Essential points about union operation:

  1. It can be performed only if the number of attributes is the same in both the tables.
  2. The domain of the corresponding attribute must be the same.
  3. Union operation removes the duplicate tuples, if any.

Set difference operation(-)

Consider two relations X and Y. The set difference operation (X - Y) represents all the tuples that are present in relation X but not in relation Y. It is important to note that the rules that were applicable for union operation to be possible are also applicable to set difference operation. 

The degree of both the relation should be the same and also the corresponding attribute should be compatible.

Syntax: X - Y; where X and Y are two relations.

Example 1:  σ(student) - σ(monitor)  . The following query would select all the students from a table who are not monitored.

Cartesian product (X)

The cartesian product of two relations X and Y is obtained by merging each tuple of relation X with every tuple of relation Y. We can select tuples from a single table at a time. However, if we need to select tuples from multiple tables, we first need to find the cartesian product and then, based on some condition, we get selected tuples. The Cartesian product is the first step of any "join" operation. We will discuss joins later.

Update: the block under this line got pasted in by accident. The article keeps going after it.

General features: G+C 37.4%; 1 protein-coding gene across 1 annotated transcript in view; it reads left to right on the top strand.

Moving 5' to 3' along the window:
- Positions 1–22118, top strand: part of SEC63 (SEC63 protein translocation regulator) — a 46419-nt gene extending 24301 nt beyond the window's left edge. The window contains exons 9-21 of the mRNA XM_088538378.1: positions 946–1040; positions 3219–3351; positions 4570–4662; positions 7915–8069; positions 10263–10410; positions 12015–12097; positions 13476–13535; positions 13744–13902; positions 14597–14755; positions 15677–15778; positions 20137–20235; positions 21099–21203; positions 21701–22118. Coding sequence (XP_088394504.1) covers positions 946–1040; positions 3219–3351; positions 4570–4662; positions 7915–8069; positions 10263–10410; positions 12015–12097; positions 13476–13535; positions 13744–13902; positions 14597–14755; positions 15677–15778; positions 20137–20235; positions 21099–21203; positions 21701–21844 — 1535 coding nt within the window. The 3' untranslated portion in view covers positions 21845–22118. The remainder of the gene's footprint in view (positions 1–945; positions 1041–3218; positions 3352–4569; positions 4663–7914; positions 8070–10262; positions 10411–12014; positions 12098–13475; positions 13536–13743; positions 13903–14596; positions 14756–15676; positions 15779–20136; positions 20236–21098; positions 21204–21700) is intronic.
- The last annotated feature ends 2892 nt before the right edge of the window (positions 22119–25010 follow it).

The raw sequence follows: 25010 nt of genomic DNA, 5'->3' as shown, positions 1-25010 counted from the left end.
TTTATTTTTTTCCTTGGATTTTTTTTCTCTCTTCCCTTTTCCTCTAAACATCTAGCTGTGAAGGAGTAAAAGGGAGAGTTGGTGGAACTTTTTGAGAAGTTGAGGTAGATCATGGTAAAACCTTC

Consider the following two tables. Let the first table be A and the second table be B.

Therefore the cartesian product A X B can be represented as:

Here we can see that every tuple in the first table is repeated exactly four times, because the number of tuples in the second table is 4.

To find a cartesian product, we just have to merge each of the tuples from the first table with every tuple of the second table. If the number of tuples in table A is m and the number of tuples in table B is n, then we will have mn number of tuples in A X B.

Essential points about cartesian product:

  1. It is used to merge columns from two tables. Tables need not be different.
  2. It is the fundamental process in Join operations.
  3. Both minimum and the maximum number of tuples in A X B will be mn, where m is the number of tuples in A and n is the number of tuples in B.

Till now, we have seen various operations of relational algebra. These are also known as fundamental operations. There are certain operations that can be derived using these fundamental operations. Join is one such operation.

Join operations

Cartesian product is of no use if we are unable to retrieve any information from it. But if we put some conditions,based on that condition, we may get tuples from the cartesian product A X B .

Join is defined as a cartesian product followed by a selection operation.

(X, σ) -> ⨝